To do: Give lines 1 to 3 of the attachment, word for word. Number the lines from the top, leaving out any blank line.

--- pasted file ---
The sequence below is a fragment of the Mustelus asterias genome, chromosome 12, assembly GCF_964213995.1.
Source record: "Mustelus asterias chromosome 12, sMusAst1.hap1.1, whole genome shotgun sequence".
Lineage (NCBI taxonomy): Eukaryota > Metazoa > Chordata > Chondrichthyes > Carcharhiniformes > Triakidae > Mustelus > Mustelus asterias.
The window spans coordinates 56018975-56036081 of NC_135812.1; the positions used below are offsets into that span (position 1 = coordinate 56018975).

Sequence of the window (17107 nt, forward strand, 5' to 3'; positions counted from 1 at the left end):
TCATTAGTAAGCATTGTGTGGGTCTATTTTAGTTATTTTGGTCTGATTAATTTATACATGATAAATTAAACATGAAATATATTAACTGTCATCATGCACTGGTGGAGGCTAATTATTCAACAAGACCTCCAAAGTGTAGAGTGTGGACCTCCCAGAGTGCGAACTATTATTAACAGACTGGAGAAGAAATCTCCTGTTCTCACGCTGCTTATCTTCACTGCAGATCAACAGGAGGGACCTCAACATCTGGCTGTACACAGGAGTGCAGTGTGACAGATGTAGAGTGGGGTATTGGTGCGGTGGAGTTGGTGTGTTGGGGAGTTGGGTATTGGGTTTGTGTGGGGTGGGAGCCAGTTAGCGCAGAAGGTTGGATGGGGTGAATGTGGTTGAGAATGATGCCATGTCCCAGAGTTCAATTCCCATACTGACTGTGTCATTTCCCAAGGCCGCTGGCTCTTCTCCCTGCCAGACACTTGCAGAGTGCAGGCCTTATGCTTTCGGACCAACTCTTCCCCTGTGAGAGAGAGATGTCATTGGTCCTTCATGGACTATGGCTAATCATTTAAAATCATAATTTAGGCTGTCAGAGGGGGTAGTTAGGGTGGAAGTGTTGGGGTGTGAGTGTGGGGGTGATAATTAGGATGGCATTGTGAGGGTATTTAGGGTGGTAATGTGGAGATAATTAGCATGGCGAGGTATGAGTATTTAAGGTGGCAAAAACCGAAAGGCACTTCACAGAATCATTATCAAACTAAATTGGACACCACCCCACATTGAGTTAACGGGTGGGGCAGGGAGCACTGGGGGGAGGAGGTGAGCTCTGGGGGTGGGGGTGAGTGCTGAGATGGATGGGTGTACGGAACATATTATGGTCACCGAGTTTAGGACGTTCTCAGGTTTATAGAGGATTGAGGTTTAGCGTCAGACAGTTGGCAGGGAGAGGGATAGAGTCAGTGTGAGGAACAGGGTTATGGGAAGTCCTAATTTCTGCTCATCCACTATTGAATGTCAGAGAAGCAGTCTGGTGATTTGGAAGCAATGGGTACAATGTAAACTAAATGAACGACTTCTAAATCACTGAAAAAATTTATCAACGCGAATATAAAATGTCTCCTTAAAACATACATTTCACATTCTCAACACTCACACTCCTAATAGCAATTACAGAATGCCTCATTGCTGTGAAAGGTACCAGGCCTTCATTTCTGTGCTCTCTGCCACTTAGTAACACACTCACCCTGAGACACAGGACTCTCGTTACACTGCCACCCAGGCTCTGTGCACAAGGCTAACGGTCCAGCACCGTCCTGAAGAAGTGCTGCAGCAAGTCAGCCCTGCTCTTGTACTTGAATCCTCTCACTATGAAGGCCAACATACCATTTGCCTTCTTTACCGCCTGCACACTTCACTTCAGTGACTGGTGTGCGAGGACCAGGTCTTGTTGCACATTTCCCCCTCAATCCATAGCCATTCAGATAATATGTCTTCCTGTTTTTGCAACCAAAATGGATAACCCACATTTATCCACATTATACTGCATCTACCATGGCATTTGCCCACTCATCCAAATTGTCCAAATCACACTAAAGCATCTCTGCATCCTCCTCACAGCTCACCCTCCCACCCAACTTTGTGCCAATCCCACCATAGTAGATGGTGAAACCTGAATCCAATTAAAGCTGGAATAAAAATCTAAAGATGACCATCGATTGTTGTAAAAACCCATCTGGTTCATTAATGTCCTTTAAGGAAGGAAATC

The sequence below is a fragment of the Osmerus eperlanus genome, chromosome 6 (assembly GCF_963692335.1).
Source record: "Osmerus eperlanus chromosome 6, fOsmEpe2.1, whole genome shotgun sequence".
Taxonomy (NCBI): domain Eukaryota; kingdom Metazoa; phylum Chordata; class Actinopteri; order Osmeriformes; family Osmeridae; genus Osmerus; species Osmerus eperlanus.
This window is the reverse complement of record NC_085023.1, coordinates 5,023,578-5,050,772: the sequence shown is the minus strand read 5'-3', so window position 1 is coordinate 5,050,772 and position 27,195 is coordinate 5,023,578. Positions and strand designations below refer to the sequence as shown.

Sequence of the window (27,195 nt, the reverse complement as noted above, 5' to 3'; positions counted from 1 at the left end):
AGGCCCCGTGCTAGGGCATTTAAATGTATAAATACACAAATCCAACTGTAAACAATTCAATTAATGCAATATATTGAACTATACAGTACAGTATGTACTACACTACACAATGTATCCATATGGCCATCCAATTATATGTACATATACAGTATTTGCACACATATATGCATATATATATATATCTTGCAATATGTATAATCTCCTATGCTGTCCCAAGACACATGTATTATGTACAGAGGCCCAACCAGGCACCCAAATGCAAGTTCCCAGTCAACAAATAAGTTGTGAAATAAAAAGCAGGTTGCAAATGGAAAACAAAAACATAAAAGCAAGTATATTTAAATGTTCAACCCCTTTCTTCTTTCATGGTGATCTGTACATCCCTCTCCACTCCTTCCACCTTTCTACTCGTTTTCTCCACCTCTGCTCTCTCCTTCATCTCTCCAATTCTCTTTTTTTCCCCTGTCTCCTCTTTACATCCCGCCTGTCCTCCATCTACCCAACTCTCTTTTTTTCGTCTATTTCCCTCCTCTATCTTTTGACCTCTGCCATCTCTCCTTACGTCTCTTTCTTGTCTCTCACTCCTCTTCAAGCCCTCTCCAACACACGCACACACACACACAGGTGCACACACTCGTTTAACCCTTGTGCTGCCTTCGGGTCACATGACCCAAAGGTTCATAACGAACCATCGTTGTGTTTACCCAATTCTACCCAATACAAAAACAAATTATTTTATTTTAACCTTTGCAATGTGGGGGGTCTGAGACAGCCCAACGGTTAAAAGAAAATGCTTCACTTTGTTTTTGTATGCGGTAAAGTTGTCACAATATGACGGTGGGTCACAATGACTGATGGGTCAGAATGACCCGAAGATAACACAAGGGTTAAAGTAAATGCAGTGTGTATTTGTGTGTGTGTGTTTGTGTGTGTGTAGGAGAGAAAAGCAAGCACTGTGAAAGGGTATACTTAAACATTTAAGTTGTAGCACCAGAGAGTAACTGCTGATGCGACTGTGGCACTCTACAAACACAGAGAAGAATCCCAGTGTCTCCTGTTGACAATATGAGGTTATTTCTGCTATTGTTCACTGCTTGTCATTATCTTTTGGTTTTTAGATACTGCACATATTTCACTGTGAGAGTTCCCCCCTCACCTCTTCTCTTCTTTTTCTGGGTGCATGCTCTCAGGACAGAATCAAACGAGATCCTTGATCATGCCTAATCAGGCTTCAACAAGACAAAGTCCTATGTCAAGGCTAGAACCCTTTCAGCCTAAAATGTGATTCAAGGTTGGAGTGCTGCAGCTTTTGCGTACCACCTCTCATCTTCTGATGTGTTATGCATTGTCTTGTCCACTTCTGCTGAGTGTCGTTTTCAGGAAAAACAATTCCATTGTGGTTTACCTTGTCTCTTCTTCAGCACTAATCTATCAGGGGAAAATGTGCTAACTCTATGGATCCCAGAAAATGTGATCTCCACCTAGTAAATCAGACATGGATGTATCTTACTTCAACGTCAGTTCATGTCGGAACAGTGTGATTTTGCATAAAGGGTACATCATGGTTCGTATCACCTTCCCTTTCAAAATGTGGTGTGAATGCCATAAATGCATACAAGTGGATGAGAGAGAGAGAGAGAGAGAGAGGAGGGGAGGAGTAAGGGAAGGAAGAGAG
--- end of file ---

The sequence below is a fragment of the Mustelus asterias genome, chromosome 12, assembly GCF_964213995.1.
Source record: "Mustelus asterias chromosome 12, sMusAst1.hap1.1, whole genome shotgun sequence".
Lineage (NCBI taxonomy): Eukaryota > Metazoa > Chordata > Chondrichthyes > Carcharhiniformes > Triakidae > Mustelus > Mustelus asterias.